You need to put in place suitable infrastructure which will support direct interaction between all members of your team and the product owner and other relevant people in the client organization without any delay. You also need to have in place suitable tools and process in place for sharing information like story, backlog, open issues, bugs etc. You also need to figure out if all your team members are comfortable and confident about discussing road blocks with the client representative.

For a distributed team it is difficult to achieve continuous interaction without the support suitable technology and infrastructure support.

5. How transparent do you have to be about your team composition and organization?
Is self-organizing team a necessary precondition for executing an agile project? The view among the experts range from (A) “yes, it is a must” to (B) “it is a good thing to have but not mandatory”.

If your clients fall into the second category and he leaves the problem of team organization to you then you don’t have to worry too much about team self-organization. If you are able to create a self-organizing team you will be better off and be more productive. Without that also you will still survive.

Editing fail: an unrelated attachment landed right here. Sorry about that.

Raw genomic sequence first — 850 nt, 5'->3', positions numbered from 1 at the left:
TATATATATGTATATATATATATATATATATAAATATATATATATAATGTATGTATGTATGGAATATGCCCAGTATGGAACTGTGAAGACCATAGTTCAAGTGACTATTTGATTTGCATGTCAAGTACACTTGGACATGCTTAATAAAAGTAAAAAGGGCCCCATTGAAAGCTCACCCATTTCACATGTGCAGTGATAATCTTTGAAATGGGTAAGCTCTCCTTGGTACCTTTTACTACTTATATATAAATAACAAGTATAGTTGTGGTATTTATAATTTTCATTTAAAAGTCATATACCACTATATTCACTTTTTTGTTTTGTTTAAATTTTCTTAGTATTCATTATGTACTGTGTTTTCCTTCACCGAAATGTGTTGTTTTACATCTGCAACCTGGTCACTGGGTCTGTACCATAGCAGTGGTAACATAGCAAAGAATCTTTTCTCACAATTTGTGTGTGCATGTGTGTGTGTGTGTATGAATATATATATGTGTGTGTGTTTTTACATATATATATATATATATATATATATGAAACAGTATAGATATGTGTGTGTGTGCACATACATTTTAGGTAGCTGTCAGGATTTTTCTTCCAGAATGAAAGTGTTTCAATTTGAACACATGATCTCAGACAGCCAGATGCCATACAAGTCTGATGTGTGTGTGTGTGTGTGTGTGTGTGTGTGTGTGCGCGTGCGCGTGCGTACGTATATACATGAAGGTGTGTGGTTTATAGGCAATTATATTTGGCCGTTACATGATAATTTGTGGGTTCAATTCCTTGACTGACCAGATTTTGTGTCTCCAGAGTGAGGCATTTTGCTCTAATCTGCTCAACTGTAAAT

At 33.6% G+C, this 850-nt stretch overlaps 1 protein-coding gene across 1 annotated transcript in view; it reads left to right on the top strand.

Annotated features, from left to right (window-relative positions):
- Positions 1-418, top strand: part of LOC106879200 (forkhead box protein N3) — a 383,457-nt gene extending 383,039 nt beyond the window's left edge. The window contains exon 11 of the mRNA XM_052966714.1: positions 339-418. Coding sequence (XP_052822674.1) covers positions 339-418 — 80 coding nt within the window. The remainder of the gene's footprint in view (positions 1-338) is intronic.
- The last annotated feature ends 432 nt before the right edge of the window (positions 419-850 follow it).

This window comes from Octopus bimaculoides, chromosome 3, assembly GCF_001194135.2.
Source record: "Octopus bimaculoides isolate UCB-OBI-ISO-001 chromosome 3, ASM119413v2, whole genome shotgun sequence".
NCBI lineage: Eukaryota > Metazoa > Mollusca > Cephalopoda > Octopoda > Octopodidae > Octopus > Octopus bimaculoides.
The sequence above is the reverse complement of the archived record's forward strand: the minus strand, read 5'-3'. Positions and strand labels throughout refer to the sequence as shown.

However, if the client insists that the team has to organize itself, the scrum master will only play the role of facilitator and you are not going to have a project manager then you need to clearly understand the implication. If your whole organization is only using agile methodology then you may not have a problem. But if like most of software service provider you use a mix of many different development life-cycles – this distinction becomes very important.